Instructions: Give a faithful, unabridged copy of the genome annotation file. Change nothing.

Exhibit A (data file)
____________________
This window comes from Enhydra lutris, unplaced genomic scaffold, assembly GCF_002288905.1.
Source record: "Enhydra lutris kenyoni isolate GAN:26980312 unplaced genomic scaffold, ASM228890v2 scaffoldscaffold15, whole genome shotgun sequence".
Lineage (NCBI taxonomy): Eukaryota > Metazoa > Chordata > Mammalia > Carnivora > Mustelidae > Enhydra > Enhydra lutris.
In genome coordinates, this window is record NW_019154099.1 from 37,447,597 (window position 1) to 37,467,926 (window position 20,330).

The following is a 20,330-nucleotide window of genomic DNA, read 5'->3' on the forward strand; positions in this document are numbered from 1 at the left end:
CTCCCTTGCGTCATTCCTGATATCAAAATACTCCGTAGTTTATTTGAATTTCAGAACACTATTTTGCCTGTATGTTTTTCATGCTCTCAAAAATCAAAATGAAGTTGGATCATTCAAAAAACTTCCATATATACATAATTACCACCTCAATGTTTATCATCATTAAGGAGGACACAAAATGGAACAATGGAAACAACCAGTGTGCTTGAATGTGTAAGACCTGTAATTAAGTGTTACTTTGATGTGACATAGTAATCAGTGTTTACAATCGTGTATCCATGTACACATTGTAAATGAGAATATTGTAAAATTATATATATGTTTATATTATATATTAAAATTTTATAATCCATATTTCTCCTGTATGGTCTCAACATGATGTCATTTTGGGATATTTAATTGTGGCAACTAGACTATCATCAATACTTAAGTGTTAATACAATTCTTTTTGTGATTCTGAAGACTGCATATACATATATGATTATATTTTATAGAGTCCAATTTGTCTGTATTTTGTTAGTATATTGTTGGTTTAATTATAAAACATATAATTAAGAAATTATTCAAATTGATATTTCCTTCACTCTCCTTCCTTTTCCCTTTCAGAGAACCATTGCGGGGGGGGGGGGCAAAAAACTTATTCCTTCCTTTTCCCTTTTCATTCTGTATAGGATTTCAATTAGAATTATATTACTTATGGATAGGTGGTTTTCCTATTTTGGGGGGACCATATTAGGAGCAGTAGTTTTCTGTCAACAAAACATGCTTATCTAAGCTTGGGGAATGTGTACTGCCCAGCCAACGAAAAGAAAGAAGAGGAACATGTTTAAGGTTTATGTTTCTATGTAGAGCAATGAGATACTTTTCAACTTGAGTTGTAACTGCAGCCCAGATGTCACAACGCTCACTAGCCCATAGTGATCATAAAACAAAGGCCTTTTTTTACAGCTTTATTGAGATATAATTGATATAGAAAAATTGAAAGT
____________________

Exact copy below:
This window comes from Enhydra lutris, unplaced genomic scaffold, assembly GCF_002288905.1.
Source record: "Enhydra lutris kenyoni isolate GAN:26980312 unplaced genomic scaffold, ASM228890v2 scaffoldscaffold15, whole genome shotgun sequence".
Lineage (NCBI taxonomy): Eukaryota > Metazoa > Chordata > Mammalia > Carnivora > Mustelidae > Enhydra > Enhydra lutris.
In genome coordinates, this window is record NW_019154099.1 from 37,447,597 (window position 1) to 37,467,926 (window position 20,330).

The following is a 20,330-nucleotide window of genomic DNA, read 5'->3' on the forward strand; positions in this document are numbered from 1 at the left end:
CTCCCTTGCGTCATTCCTGATATCAAAATACTCCGTAGTTTATTTGAATTTCAGAACACTATTTTGCCTGTATGTTTTTCATGCTCTCAAAAATCAAAATGAAGTTGGATCATTCAAAAAACTTCCATATATACATAATTACCACCTCAATGTTTATCATCATTAAGGAGGACACAAAATGGAACAATGGAAACAACCAGTGTGCTTGAATGTGTAAGACCTGTAATTAAGTGTTACTTTGATGTGACATAGTAATCAGTGTTTACAATCGTGTATCCATGTACACATTGTAAATGAGAATATTGTAAAATTATATATATGTTTATATTATATATTAAAATTTTATAATCCATATTTCTCCTGTATGGTCTCAACATGATGTCATTTTGGGATATTTAATTGTGGCAACTAGACTATCATCAATACTTAAGTGTTAATACAATTCTTTTTGTGATTCTGAAGACTGCATATACATATATGATTATATTTTATAGAGTCCAATTTGTCTGTATTTTGTTAGTATATTGTTGGTTTAATTATAAAACATATAATTAAGAAATTATTCAAATTGATATTTCCTTCACTCTCCTTCCTTTTCCCTTTCAGAGAACCATTGCGGGGGGGGGGGGCAAAAAACTTATTCCTTCCTTTTCCCTTTTCATTCTGTATAGGATTTCAATTAGAATTATATTACTTATGGATAGGTGGTTTTCCTATTTTGGGGGGACCATATTAGGAGCAGTAGTTTTCTGTCAACAAAACATGCTTATCTAAGCTTGGGGAATGTGTACTGCCCAGCCAACGAAAAGAAAGAAGAGGAACATGTTTAAGGTTTATGTTTCTATGTAGAGCAATGAGATACTTTTCAACTTGAGTTGTAACTGCAGCCCAGATGTCACAACGCTCACTAGCCCATAGTGATCATAAAACAAAGGCCTTTTTTTACAGCTTTATTGAGATATAATTGATATAGAAAAATTGAAAGT